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'Less than 3 out of 10 games recover costs,' says EIF boss


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#1 PS3Scene

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Posted 12 August 2008 - 05:04 AM

'Less than 3 out of 10 games recover costs,' says EIF boss
Posted by XanTium | 12-8-2008 0:04 EST

 
From gamesindustry.biz:


Edinburgh Interactive Festival chairman Chris Deering has warned the games industry that it must look for new revenue sources as development costs rise and software sales fall.

"My guess and analysis shows that less than 3 out of 10 games recover their development and marketing costs with boxed goods sales," said Deering. "So what's going to have to happen? Creative use of hybrid online and offline advertising revenues, online offline transactions with consumers - these business models must be explored."

According to Deering, the big trends of the next decade will include the growth of internet-served video, the expansion of fanbases into new communities, increased remote data storage and the emergence of global virtual currencies. He also predicted the growth of mobile social networks, TV, GPS and advertising - all of which present the games industry with new opportunities to create games and seek out revenues.


Full Story: gamesindustry.biz






#2 twistedsymphony

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Posted 12 August 2008 - 03:03 PM

Interesting how "game sales are down" yet industry growth is up year after year...

why?

it's obvious that MORE games are being made so where on a given week gamers 2 generations ago had their choice of 2 new games now they're looking at 5 or 6.


what's the solution?

STOP MAKING GARBAGE

seriously, if you make a GOOD game and you market it well then you'll make a profit.

If you make some generic garbage designed off what your research department has determined is the right formula for a "popular" game and then hire crappy developers to make it as cheap as possible you'll wind up with another title that no one cares about headed for the bargain bin at lightning speed.

Games like GTA and Gears aren't just top sellers because they're marketed well and give gamers what they want.

they're top sellers because there are creative forces behind them that are creating new and interesting concepts... GTA style games weren't popular until GTA MADE THEM POPULAR... you can't design a knock off and expect it to do as well.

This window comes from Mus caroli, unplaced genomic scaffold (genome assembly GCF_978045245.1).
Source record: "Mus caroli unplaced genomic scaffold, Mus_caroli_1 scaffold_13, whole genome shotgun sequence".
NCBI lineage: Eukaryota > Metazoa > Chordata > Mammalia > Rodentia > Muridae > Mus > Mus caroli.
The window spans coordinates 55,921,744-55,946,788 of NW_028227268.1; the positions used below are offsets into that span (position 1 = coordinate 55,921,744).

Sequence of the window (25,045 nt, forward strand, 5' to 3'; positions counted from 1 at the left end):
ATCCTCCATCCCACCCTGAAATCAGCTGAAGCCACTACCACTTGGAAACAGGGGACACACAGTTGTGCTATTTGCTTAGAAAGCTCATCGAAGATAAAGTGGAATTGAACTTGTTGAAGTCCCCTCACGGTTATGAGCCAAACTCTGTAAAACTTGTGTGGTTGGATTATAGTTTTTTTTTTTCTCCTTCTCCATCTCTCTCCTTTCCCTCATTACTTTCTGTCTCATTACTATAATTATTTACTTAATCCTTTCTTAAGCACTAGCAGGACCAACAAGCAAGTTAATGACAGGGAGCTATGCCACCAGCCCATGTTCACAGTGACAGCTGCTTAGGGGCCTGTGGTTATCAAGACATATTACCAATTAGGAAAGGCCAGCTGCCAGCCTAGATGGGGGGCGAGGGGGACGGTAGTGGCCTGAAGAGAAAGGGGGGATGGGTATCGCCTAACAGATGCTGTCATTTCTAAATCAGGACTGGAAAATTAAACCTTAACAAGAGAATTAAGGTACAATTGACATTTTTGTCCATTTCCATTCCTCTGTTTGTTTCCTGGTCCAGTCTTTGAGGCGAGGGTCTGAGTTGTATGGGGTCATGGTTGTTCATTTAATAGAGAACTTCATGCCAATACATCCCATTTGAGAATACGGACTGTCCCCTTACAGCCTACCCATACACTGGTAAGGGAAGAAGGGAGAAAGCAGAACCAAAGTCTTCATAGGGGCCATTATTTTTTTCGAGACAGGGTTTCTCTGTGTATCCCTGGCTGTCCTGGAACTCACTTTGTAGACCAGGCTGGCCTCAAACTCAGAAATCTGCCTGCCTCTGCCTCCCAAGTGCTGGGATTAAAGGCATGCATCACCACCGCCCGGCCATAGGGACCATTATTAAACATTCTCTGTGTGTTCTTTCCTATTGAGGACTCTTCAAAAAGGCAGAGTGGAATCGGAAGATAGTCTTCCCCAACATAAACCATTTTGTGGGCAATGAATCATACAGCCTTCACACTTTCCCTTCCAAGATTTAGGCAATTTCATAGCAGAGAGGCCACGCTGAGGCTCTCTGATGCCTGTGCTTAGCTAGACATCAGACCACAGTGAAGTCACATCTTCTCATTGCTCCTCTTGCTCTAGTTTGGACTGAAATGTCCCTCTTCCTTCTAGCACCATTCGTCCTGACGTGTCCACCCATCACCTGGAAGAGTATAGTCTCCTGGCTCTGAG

Talking corporate heads need to rely on the instincts of the creative talent under their employ, concentrate on making quality over quantity...

the two ways to get ahead are to either be the FIRST or the BEST, and unless you're innovating you'll never achieve either.

#3 m_hael

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Posted 12 August 2008 - 04:38 PM

There is a simple fact that you're missing Twisted.... "people" are fickle.

there are countless examples of GREAT games that despite having everything you mention... completely failed at retail.

there are also MANY examples of BAD games succeeding massively at retail for no reason that anyone could see.

the shotgun method works... so big devs use it...

#4 twistedsymphony

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Posted 12 August 2008 - 09:37 PM

QUOTE(m_hael @ Aug 12 2008, 12:14 PM) View Post

There is a simple fact that you're missing Twisted.... "people" are fickle.


that's kind of my point...

There are a lot of games that have been made targeted at "what people want" and fail miserably... because people don't know what they want... they might THINK they know what they want but most of the time... they really don't.

This is why I think more attention needs to be paid to the creative talent pushing the game design rather than market research.


I think the only time you have a game that is really creative and original that fails it's because of one of two problems.

1. The marketing wasn't there... either the gamer that would be interested in the game weren't really made aware of it, and weren't hyped about it, or it fell under the shadow of a more established franchise garnering the same audience at the same time... either way great idea that never made it because of poor or misdirected marketing.

Even game concepts that might not be hot at the time (ie: a middle eastern assassin, like Assassin's Creed) can be made hot and desirable if the marketing is done right.

2. The art style was disagreeable with the audience... games like Psychonauts... great game, had mediocre marketing but it ultimately tanked because of the art style. I'm convinced that Crackdown would have suffered the same fate for the same reason had it not been used as a mechanism for the Halo 3 beta.

people are picky about the art style in games... Most of the time if it looks too "childish" or "last gen" it could be the death of the game unless people get some good seat time with it and warm up to it... look at all the flack the Zelda series got when it went cell shaded... and that's probably one of the most established franchises in the industry. Alternatively if a game doesn't look as sharp as it's competitors or has other graphical problems it turns people off a lot. Not every game needs to be jaw dropping but there is a certain level of quality that people expect and it's going up all the time.


People will come for the graphics, but they'll stay for the innovation... but no one is buying anything unless it's marketed the right amount, in the right way, and to the right people.


I know WHY the big dev houses take the "shotgun" approach, but you can't just throw crap at the wall waiting for something to stick and then turn around and complain that only 3 of every 10 shots is turning a profit. rolleyes.gif

Edited by twistedsymphony, 12 August 2008 - 09:39 PM.





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